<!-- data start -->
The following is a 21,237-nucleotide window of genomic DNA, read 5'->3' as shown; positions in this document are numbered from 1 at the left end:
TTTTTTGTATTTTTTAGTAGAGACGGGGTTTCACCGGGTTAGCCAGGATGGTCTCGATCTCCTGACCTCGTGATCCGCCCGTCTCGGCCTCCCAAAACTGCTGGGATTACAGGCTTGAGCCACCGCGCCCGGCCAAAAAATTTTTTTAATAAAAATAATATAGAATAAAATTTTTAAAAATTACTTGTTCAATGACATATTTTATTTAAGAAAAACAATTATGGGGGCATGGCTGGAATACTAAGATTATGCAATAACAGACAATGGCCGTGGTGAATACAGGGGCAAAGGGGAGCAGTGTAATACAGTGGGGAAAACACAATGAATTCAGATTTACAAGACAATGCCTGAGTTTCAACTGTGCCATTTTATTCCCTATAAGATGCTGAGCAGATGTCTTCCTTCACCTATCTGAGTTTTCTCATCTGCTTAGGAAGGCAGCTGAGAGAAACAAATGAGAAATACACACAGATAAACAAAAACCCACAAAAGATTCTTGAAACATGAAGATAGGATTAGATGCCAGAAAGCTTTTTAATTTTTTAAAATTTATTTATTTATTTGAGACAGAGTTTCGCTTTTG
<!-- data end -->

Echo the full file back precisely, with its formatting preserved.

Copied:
The following is a 21,237-nucleotide window of genomic DNA, read 5'->3' as shown; positions in this document are numbered from 1 at the left end:
TTTTTTGTATTTTTTAGTAGAGACGGGGTTTCACCGGGTTAGCCAGGATGGTCTCGATCTCCTGACCTCGTGATCCGCCCGTCTCGGCCTCCCAAAACTGCTGGGATTACAGGCTTGAGCCACCGCGCCCGGCCAAAAAATTTTTTTAATAAAAATAATATAGAATAAAATTTTTAAAAATTACTTGTTCAATGACATATTTTATTTAAGAAAAACAATTATGGGGGCATGGCTGGAATACTAAGATTATGCAATAACAGACAATGGCCGTGGTGAATACAGGGGCAAAGGGGAGCAGTGTAATACAGTGGGGAAAACACAATGAATTCAGATTTACAAGACAATGCCTGAGTTTCAACTGTGCCATTTTATTCCCTATAAGATGCTGAGCAGATGTCTTCCTTCACCTATCTGAGTTTTCTCATCTGCTTAGGAAGGCAGCTGAGAGAAACAAATGAGAAATACACACAGATAAACAAAAACCCACAAAAGATTCTTGAAACATGAAGATAGGATTAGATGCCAGAAAGCTTTTTAATTTTTTAAAATTTATTTATTTATTTGAGACAGAGTTTCGCTTTTG